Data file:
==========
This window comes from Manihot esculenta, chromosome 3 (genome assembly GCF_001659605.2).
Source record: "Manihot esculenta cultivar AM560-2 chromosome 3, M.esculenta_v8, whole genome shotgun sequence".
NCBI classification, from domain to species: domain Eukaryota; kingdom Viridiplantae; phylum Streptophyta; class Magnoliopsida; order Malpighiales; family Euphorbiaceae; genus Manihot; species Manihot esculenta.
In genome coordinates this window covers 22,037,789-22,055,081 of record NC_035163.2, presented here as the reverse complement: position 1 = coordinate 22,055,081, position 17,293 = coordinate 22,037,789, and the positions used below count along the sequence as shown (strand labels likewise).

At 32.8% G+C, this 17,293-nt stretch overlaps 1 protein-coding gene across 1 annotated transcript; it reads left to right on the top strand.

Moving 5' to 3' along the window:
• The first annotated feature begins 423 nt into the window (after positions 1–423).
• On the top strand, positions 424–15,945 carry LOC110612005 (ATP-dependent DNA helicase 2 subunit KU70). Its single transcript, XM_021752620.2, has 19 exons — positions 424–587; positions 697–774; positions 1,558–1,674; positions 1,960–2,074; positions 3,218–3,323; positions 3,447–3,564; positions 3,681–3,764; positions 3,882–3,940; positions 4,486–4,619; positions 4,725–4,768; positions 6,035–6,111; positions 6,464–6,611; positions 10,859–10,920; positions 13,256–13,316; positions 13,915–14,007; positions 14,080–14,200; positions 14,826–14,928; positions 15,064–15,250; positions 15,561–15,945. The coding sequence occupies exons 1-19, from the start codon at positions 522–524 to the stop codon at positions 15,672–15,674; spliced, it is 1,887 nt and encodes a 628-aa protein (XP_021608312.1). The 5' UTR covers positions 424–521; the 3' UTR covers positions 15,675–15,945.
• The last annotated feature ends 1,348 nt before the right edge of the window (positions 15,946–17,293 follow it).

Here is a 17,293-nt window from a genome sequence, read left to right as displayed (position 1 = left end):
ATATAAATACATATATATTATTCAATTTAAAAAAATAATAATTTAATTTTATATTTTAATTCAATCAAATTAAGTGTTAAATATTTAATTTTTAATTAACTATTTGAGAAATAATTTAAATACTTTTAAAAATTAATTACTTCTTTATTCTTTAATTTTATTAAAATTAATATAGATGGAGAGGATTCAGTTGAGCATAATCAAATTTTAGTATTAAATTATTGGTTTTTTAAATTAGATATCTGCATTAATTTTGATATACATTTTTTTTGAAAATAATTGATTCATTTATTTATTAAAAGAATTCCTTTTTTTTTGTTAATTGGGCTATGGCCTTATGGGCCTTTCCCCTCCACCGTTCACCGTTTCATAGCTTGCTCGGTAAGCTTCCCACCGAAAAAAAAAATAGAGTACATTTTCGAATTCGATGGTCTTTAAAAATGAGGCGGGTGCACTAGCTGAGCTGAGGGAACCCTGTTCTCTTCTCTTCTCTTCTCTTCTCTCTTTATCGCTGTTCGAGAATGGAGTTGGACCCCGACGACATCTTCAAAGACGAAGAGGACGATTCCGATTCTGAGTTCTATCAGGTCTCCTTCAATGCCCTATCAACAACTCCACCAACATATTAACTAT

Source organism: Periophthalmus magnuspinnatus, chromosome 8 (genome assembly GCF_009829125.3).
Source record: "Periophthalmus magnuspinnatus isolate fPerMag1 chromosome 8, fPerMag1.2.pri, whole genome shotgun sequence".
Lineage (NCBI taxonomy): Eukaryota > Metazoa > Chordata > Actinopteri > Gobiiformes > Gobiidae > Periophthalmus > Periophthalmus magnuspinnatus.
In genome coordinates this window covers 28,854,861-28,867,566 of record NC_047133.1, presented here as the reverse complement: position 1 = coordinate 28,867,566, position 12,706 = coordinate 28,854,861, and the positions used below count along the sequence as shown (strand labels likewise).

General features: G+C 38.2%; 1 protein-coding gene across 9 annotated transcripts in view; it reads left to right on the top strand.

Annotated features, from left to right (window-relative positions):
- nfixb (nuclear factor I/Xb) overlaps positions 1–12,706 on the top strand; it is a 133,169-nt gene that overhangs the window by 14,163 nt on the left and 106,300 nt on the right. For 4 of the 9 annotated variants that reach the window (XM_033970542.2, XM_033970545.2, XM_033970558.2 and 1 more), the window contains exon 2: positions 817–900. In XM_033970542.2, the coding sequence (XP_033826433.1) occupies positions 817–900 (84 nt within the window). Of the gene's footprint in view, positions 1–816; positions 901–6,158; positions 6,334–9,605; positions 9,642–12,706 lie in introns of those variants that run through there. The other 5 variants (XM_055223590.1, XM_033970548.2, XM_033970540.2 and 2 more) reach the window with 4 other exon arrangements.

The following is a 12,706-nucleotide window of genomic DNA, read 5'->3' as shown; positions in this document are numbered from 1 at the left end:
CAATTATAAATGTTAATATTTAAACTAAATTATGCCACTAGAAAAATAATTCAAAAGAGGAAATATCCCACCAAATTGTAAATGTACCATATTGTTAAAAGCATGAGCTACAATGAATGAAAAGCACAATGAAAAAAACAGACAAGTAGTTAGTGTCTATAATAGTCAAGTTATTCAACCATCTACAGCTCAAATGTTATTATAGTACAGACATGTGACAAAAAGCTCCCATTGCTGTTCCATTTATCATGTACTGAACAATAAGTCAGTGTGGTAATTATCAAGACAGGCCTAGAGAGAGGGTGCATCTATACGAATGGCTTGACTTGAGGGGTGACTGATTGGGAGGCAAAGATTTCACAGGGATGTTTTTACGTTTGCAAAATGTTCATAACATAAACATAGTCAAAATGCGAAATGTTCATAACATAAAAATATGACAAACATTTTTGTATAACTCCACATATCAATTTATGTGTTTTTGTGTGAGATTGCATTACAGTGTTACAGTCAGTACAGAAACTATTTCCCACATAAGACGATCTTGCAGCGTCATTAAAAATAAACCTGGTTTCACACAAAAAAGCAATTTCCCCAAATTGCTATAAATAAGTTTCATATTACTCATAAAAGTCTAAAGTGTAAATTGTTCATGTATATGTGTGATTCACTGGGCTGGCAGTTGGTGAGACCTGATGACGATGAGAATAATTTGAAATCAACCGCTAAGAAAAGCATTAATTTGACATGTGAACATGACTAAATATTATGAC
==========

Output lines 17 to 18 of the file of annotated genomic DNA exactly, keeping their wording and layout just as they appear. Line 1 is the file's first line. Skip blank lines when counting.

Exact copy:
Annotated features, from left to right (window-relative positions):
- nfixb (nuclear factor I/Xb) overlaps positions 1–12,706 on the top strand; it is a 133,169-nt gene that overhangs the window by 14,163 nt on the left and 106,300 nt on the right. For 4 of the 9 annotated variants that reach the window (XM_033970542.2, XM_033970545.2, XM_033970558.2 and 1 more), the window contains exon 2: positions 817–900. In XM_033970542.2, the coding sequence (XP_033826433.1) occupies positions 817–900 (84 nt within the window). Of the gene's footprint in view, positions 1–816; positions 901–6,158; positions 6,334–9,605; positions 9,642–12,706 lie in introns of those variants that run through there. The other 5 variants (XM_055223590.1, XM_033970548.2, XM_033970540.2 and 2 more) reach the window with 4 other exon arrangements.